Experts say that at the rate the vaccination has been crawling, even assuming no unusual upsurge breaks out, it may take until the middle of 2023 to achieve herd immunity.
As of May 20, a tally of vaccines administered in the 10-member Association of Southeast Asian Nations had the Philippines languishing at No. 9 with only 3.39 doses injected per 100 persons.
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THE SURVEY also asked, “If you could choose the brand of vaccine, which would you choose?” Respondents were given a random list of 10 FDA-approved vaccines and allowed to pick more than one.
The top selections were Sinovac (39%) and Pfizer (32%), followed by AstraZeneca (22%) and Johnson & Johnson (10%). The rest were: Moderna (7%), CureVac (3%), Sinopharm (3%), Novavax (3%), Sanofi-GSK (3%), and Gamaleya (2%).Seventy-six percent of those who chose China as their preferred source also chose Sinovac.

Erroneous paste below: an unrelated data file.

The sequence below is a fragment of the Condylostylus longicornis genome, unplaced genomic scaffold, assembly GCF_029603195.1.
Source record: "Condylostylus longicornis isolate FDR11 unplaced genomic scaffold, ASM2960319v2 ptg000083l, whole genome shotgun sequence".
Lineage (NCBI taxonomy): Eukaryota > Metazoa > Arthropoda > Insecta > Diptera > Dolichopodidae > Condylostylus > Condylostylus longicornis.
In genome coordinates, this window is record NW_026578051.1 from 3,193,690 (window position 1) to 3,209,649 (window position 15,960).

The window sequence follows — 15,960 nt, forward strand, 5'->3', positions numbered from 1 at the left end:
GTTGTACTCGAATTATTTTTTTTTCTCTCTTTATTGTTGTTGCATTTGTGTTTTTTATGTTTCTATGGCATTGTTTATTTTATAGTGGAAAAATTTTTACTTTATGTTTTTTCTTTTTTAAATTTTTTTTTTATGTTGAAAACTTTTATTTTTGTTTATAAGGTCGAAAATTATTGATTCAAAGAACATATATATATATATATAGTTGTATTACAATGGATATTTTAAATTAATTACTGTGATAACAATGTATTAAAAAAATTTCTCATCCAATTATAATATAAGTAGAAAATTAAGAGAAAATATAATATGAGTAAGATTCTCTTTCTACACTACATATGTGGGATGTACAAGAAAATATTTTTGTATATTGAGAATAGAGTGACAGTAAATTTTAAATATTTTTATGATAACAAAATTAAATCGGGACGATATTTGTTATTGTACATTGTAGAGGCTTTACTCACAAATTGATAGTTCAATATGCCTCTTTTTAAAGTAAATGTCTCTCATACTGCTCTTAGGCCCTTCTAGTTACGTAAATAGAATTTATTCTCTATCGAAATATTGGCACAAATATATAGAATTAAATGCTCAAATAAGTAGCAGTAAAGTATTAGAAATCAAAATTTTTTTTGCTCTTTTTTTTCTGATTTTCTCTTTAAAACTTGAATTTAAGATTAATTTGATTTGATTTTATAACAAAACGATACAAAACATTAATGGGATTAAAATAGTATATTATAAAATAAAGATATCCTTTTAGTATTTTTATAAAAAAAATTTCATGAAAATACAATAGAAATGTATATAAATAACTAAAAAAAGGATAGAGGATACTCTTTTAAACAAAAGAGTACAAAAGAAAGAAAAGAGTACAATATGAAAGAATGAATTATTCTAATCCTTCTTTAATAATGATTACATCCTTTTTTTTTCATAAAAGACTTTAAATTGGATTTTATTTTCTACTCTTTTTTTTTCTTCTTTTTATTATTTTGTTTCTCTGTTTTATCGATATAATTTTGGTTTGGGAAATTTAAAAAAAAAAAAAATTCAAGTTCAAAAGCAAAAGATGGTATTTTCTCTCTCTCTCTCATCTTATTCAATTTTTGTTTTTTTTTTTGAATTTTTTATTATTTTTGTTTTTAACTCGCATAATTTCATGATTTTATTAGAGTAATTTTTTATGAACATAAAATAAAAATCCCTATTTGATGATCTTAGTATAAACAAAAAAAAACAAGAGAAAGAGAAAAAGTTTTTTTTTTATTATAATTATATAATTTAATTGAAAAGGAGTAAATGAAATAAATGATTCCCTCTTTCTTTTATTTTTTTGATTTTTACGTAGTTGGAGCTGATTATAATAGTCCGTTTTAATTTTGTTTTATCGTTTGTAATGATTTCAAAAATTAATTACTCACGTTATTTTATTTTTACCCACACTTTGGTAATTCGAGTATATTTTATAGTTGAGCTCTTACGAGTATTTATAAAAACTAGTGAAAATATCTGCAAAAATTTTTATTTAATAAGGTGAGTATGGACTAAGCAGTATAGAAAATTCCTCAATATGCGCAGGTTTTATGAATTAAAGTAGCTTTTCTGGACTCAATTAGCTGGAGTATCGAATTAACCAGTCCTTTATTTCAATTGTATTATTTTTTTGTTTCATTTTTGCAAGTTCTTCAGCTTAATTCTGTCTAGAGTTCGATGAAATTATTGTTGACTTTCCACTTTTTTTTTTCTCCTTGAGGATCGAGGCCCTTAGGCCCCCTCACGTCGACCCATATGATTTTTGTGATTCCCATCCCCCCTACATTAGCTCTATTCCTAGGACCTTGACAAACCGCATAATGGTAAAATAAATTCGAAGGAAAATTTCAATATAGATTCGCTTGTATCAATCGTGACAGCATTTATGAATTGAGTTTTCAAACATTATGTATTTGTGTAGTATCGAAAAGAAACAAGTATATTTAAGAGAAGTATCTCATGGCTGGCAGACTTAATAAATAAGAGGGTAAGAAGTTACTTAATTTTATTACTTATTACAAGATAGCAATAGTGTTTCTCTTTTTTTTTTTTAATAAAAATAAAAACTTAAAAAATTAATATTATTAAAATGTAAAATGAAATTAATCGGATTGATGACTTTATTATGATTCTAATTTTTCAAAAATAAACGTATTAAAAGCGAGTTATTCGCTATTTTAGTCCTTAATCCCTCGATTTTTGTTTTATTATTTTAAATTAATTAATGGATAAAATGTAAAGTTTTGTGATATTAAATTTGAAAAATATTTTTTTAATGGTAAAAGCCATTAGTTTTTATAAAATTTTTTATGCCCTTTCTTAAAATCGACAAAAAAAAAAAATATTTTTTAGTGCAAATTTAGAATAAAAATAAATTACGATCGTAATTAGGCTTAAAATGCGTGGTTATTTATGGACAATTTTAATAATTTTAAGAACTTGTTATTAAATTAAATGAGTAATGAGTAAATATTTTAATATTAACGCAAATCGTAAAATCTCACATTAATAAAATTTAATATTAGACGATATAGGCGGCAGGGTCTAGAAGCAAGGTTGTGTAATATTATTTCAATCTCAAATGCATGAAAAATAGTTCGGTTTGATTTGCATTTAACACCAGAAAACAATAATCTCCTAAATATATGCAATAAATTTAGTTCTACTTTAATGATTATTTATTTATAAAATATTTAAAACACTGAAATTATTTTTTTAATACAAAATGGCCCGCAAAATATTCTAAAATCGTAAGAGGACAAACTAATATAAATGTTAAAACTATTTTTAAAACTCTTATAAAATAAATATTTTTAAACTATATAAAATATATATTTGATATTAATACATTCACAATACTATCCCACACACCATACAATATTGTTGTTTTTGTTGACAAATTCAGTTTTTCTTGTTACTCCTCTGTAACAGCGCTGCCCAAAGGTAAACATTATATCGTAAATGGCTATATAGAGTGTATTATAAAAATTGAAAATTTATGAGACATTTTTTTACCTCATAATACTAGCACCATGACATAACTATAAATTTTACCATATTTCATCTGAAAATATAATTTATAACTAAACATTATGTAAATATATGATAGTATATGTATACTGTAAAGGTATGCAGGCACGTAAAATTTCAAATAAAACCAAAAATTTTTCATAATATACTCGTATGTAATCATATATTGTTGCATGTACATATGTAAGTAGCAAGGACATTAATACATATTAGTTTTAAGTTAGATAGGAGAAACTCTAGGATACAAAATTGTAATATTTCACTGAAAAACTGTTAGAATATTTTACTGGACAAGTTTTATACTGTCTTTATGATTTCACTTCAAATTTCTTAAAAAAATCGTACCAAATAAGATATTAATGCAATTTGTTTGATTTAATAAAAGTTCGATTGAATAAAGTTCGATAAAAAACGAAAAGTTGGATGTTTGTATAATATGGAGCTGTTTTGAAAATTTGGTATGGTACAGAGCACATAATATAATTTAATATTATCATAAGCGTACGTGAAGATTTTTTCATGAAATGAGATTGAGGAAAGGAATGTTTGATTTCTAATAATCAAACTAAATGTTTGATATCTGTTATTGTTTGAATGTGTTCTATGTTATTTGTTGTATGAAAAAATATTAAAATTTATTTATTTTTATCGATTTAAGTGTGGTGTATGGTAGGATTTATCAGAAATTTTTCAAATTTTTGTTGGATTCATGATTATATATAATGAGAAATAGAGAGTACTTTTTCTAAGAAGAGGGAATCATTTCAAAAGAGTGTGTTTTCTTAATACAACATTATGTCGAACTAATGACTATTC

For still unknown reasons, Pfizer (43%) and Sinovac (41%) were equally chosen by those who prefer the US as the country of origin. For the rest of the countries tested, brand preferences showed no clear connection with the country of origin.
The US is the most preferred country-origin in all areas and education levels. It rated 66% in the Visayas, 65% in Balance Luzon, 63% in Metro Manila, and 54% in Mindanao. Preference for the US rises with education: highest among college graduates (67%), followed by junior high school graduates (66%), elementary graduates (58%), and non-elementary graduates (55%).
Sinovac is the most preferred brand in Mindanao (44%) and the Visayas (44%). On the other hand, Sinovac and Pfizer are equally preferred in Metro Manila (both at 37%) and Balance Luzon (36% and 33%, respectively).
[Disclosure: The author, a Filipino, had his first dose of Pfizer vaccine on Feb. 26 and his second on March 19, both in the US. He took Pfizer because it was the only brand available in the vaccination center.]